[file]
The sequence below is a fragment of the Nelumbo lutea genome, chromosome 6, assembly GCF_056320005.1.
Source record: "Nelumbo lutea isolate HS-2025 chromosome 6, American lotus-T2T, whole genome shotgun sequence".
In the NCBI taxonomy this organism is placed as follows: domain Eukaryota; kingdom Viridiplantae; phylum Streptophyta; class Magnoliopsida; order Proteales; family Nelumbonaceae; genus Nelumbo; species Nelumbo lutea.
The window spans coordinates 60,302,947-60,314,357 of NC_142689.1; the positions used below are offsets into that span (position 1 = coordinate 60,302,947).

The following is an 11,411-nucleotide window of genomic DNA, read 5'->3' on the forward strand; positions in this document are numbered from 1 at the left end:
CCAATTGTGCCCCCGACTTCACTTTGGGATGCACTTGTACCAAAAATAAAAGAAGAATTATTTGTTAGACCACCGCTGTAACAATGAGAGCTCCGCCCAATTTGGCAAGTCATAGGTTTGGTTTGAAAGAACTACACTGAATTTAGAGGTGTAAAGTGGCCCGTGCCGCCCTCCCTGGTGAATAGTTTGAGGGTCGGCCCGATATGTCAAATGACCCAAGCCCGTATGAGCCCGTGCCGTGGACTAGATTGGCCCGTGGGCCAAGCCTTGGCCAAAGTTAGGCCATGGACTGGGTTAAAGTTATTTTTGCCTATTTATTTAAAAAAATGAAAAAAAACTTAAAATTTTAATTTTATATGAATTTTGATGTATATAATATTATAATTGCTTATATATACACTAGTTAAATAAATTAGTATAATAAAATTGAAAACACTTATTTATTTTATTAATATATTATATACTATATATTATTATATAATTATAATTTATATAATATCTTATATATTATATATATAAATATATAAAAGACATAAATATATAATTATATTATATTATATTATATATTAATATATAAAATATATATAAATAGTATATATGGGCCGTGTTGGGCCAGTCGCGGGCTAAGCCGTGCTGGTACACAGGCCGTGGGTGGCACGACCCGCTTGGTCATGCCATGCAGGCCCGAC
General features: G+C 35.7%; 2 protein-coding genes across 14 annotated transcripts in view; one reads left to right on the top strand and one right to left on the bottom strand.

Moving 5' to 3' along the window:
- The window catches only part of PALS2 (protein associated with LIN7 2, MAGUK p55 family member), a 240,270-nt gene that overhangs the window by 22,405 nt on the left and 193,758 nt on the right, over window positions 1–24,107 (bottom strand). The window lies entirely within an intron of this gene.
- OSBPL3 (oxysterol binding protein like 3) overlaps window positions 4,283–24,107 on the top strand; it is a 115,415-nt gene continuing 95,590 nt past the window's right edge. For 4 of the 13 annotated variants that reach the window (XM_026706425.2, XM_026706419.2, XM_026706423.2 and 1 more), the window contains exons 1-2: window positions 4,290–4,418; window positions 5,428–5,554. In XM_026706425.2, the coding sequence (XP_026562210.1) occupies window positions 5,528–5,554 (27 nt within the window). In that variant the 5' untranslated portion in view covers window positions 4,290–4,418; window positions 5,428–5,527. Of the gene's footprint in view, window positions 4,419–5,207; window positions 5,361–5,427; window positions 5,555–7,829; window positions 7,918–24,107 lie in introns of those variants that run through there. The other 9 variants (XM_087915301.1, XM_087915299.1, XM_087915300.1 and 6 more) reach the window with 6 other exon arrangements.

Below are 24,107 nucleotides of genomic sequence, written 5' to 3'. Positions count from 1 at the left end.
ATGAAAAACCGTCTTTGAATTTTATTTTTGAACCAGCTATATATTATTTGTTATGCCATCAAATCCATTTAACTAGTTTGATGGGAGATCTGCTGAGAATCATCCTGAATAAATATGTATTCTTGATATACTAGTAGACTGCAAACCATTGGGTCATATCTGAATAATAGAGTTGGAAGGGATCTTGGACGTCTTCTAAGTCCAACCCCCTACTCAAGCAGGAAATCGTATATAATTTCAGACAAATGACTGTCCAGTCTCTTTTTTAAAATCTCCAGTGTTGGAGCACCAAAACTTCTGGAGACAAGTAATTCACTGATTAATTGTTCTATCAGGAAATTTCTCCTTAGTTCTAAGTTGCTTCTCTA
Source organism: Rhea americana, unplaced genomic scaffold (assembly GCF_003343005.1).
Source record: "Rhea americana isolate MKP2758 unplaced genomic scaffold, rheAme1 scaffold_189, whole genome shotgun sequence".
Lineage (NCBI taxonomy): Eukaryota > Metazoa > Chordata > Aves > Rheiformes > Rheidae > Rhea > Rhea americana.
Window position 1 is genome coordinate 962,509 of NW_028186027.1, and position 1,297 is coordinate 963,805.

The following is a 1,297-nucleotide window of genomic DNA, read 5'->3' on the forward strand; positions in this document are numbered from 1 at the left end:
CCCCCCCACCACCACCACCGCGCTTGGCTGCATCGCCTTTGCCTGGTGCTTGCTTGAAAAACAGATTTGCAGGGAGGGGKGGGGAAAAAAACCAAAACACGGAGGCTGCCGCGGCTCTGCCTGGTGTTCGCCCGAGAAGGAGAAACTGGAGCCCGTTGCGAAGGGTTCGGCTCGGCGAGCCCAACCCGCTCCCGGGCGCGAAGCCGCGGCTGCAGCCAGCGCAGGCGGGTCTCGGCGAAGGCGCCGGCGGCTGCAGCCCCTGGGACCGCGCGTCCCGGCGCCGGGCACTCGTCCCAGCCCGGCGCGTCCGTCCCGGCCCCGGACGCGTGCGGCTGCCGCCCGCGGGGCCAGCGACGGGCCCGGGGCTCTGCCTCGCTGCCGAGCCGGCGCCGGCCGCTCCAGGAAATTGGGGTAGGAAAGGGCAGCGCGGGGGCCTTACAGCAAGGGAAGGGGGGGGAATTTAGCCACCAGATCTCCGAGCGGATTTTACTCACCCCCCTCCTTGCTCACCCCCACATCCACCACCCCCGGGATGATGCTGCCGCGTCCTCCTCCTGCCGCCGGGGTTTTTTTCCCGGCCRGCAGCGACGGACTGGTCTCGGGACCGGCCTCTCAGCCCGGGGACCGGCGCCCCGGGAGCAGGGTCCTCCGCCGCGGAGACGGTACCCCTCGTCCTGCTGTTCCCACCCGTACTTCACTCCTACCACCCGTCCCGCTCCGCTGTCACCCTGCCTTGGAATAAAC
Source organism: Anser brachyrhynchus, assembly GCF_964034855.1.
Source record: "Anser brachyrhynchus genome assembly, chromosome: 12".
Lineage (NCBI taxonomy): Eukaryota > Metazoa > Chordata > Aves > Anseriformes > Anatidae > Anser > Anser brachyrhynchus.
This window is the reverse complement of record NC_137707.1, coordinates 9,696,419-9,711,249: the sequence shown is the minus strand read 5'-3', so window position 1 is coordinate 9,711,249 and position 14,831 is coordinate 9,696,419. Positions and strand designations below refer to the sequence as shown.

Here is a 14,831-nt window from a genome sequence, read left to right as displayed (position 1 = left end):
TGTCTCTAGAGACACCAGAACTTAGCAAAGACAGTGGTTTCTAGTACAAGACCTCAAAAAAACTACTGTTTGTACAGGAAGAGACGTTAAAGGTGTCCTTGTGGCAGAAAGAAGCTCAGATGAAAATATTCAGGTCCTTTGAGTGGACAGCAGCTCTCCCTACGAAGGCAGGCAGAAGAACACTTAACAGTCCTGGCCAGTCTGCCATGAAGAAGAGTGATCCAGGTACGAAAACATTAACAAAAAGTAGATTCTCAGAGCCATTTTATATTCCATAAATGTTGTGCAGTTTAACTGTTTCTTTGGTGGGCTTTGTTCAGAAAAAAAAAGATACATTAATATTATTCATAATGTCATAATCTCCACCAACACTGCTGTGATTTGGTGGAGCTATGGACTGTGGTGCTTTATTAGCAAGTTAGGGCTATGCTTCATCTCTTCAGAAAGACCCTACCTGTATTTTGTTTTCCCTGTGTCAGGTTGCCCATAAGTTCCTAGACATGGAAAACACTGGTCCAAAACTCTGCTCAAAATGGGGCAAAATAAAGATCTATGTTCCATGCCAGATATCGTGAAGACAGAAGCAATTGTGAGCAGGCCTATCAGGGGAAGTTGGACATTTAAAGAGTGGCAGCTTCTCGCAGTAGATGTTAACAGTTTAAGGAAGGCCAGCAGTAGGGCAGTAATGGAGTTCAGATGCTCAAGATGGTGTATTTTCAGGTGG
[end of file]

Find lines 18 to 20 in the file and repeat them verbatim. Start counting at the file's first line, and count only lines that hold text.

CCCCCCCACCACCACCACCGCGCTTGGCTGCATCGCCTTTGCCTGGTGCTTGCTTGAAAAACAGATTTGCAGGGAGGGGKGGGGAAAAAAACCAAAACACGGAGGCTGCCGCGGCTCTGCCTGGTGTTCGCCCGAGAAGGAGAAACTGGAGCCCGTTGCGAAGGGTTCGGCTCGGCGAGCCCAACCCGCTCCCGGGCGCGAAGCCGCGGCTGCAGCCAGCGCAGGCGGGTCTCGGCGAAGGCGCCGGCGGCTGCAGCCCCTGGGACCGCGCGTCCCGGCGCCGGGCACTCGTCCCAGCCCGGCGCGTCCGTCCCGGCCCCGGACGCGTGCGGCTGCCGCCCGCGGGGCCAGCGACGGGCCCGGGGCTCTGCCTCGCTGCCGAGCCGGCGCCGGCCGCTCCAGGAAATTGGGGTAGGAAAGGGCAGCGCGGGGGCCTTACAGCAAGGGAAGGGGGGGGAATTTAGCCACCAGATCTCCGAGCGGATTTTACTCACCCCCCTCCTTGCTCACCCCCACATCCACCACCCCCGGGATGATGCTGCCGCGTCCTCCTCCTGCCGCCGGGGTTTTTTTCCCGGCCRGCAGCGACGGACTGGTCTCGGGACCGGCCTCTCAGCCCGGGGACCGGCGCCCCGGGAGCAGGGTCCTCCGCCGCGGAGACGGTACCCCTCGTCCTGCTGTTCCCACCCGTACTTCACTCCTACCACCCGTCCCGCTCCGCTGTCACCCTGCCTTGGAATAAAC
Source organism: Anser brachyrhynchus, assembly GCF_964034855.1.
Source record: "Anser brachyrhynchus genome assembly, chromosome: 12".